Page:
Wajir — Nuna Issa Harun grew up in a home in Kenya’s Wajir District where tea had to be ready for guests at any given time.
Her father, a revered elder in the Bulla Maow neighbourhood in Wajir town, received a lot of visitors who used to pay courtesy visits, and every time they came, tea had to be served to welcome them.
“In the Somali community, not offering a cup of tea is considered an affront to the guest,” Harun, 22, told Sabahi. “In the process, I learned from my mother how to prepare the best tea, which made visitors come back with the guise of visiting my father.”
When her father, who was the main breadwinner, passed away in September 2011, the family struggled to get by. After a few months, her father’s elderly friends told Harun she should turn her tea-making prowess into a business.
“It was flattery for the elders to say they missed my sweet tea,” she said.
Then the family started pondering the business proposal. Harun and her family realised that providing tea to people who leave their homes during the work day was an opportunity on which to capitalise.
In January 2012, Harun selected a high-traffic spot along the sidewalk of the Garissa-Wajir road and began selling prepared tea. A year after venturing into the business, she said her mother and four siblings are no longer struggling.
Her customers include pedestrians on their way to work and mechanics from nearby garages who buy her tea during breaks.
“My regular customers have grown from ten when I first started, to more than 100,” she said. “I make more than 40,000 shillings ($457) a month, but I know other [vendors] who make more,” she said.
Somali tea is spiced with ground cardamom, cloves, cinnamon and other spices, and usually served with milk and sugar.
Harun said the cost of a cup of tea depends on the season. “During rainy seasons when camel, goat and cattle milk is in abundance we charge as little as 10 shillings ($.11) but during dry seasons when milk is [expensive] a cup can go for as high as 30 shillings ($.34),” she said.
Halima Abdi Adan, a 31-year-old who runs a tea parlour on the Wajir-Moyale road, says her tea business has been good. She serves workers from nearby businesses, organisations and government offices.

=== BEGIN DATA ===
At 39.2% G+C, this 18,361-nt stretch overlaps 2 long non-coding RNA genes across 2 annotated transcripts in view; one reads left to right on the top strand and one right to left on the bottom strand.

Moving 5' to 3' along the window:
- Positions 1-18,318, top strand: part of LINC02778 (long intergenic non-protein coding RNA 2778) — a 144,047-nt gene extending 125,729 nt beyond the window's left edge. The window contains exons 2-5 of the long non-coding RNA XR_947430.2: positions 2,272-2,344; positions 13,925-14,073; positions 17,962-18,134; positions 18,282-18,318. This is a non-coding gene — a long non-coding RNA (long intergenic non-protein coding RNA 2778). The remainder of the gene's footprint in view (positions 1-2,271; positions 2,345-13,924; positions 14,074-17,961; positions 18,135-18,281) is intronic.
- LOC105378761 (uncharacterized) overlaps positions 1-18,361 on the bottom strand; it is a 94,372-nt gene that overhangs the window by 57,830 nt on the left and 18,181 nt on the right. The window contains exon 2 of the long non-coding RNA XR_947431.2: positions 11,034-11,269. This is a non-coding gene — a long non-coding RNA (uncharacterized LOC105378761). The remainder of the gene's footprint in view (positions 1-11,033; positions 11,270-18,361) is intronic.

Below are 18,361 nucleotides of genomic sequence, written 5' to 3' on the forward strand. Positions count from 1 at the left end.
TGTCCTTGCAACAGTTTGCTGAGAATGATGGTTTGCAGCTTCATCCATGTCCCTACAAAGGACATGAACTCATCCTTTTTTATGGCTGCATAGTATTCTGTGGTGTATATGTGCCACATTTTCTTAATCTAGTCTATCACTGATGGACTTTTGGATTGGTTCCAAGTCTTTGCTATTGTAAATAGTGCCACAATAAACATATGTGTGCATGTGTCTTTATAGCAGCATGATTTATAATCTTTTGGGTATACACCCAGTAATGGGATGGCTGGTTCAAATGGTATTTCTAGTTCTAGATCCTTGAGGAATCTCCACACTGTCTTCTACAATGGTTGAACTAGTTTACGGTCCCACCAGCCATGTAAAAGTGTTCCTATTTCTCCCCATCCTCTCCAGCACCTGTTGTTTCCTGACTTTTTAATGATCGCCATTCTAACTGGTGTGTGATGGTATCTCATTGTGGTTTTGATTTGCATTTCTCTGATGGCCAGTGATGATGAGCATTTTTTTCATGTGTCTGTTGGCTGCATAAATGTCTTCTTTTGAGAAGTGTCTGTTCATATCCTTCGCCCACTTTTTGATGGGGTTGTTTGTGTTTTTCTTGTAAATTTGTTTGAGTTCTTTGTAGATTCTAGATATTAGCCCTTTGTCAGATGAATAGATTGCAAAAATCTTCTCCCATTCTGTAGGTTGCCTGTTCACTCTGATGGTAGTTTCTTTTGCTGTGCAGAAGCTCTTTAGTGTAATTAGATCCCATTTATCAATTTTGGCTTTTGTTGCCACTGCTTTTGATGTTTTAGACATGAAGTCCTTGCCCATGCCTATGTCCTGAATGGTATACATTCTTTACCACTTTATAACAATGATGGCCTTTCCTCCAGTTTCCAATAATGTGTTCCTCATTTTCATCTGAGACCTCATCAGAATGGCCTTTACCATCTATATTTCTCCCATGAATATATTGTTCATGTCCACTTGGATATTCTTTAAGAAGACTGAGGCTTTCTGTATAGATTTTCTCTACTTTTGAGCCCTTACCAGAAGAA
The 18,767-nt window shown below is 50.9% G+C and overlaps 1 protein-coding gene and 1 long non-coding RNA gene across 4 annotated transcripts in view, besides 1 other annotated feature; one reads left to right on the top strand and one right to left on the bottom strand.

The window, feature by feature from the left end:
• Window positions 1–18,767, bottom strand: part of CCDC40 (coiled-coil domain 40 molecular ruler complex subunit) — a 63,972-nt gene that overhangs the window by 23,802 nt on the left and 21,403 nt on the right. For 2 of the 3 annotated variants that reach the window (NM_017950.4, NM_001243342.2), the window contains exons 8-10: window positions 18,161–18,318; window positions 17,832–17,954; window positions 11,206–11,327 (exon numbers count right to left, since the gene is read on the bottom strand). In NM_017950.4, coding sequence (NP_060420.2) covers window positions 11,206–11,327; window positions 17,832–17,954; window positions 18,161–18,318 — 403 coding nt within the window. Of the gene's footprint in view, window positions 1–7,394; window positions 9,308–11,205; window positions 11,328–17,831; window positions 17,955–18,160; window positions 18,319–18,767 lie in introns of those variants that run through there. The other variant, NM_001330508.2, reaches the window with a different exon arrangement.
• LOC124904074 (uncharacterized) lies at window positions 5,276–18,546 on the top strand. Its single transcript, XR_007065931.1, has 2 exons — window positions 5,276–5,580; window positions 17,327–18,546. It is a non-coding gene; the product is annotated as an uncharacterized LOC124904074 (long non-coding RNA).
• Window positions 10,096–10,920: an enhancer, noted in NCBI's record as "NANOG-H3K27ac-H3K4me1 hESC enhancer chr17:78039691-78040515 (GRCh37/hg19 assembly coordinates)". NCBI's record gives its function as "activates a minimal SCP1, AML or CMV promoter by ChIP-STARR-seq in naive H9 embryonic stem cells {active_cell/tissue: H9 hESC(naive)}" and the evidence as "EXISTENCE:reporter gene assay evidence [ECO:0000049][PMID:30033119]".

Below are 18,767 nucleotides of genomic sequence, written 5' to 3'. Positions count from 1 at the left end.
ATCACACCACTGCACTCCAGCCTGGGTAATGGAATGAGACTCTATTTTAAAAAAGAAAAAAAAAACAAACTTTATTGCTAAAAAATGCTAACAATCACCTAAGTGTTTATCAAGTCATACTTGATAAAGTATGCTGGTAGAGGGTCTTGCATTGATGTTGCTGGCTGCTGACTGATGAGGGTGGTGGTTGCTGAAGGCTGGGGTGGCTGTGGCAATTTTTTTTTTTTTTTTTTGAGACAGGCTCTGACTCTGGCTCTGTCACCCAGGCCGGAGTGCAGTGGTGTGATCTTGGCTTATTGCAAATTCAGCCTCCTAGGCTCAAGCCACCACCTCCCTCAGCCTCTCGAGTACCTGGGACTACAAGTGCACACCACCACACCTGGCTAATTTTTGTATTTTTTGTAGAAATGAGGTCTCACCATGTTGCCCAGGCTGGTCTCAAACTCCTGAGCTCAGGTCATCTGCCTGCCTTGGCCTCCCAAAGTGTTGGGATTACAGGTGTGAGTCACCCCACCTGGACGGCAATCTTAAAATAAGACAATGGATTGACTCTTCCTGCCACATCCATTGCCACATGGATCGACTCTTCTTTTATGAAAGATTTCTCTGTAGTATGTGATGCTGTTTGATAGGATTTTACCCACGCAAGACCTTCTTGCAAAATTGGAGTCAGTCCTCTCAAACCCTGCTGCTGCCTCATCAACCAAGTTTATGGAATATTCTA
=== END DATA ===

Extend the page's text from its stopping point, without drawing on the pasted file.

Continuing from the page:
“I have signed a contract with two non-governmental organisations and some government offices to supply them with tea and they pay at the end of the month,” Adan told Sabahi. “We also sell tea on credit to our regular customers [when they cannot pay].”
Adan said her business has grown and now employs three people who help her with the deliveries. She attributed her success to providing good customer service and high quality tea to her clients.
Selling tea has enabled her support her family of four, she said.
Any time is tea time
Zeinab Sheikh Mohammed, director of Kenya’s Chamber of Commerce and Industries in North Eastern Province, told Sabahi that women in the Somali community are cleverly using the tea drinking custom to achieve financial independence.
“The business has gained prominence in the past two years. Women discovered that they can take advantage of good traditions to generate income,” she said. “In this province, any time is tea time. Even with the high temperatures here, it is very common to encounter people drinking a steaming cup of tea at noon.”
The news of this new business has spread to remote villages and now tea parlours can be found along transit roads to rural areas where women target travellers, she said.
“We do not have the exact number of the women in the business, but streets and alleys in the major towns of North Eastern Province are clogged with people selling tea and customers sipping,” she said, adding that the tea business is a great opportunity because it does not need much capital to start.
Tea culture spreads peace
Wajir Peace and Development Agency co-ordinator Hussein Adan Mohamud told Sabahi that the age old tea drinking custom has helped bring cohesion among warring tribal groups.
“The custom of drinking tea transcends tribal, social, political and educational barriers. The elite will drink tea side by side with an illiterate person in these tea parlours,” he said.
He said the tea tradition is regarded as the best way to make a guest feel welcomed, and after altercations or misunderstandings, offering to buy someone a cup of tea is an indication that there are no hard feelings.
Even the non-Somali communities who live or work in the province have adopted the tea drinking culture.
“When I came here, tea drinking was not my favourite thing, but now I love it,” said Nick Musasia, who teaches information technology at Achievers Computer College in Wajir town.
“On a given day, I can drink more than ten cups of tea. I normally dash to my favourite tea parlour for a tea break every two hours,” he said.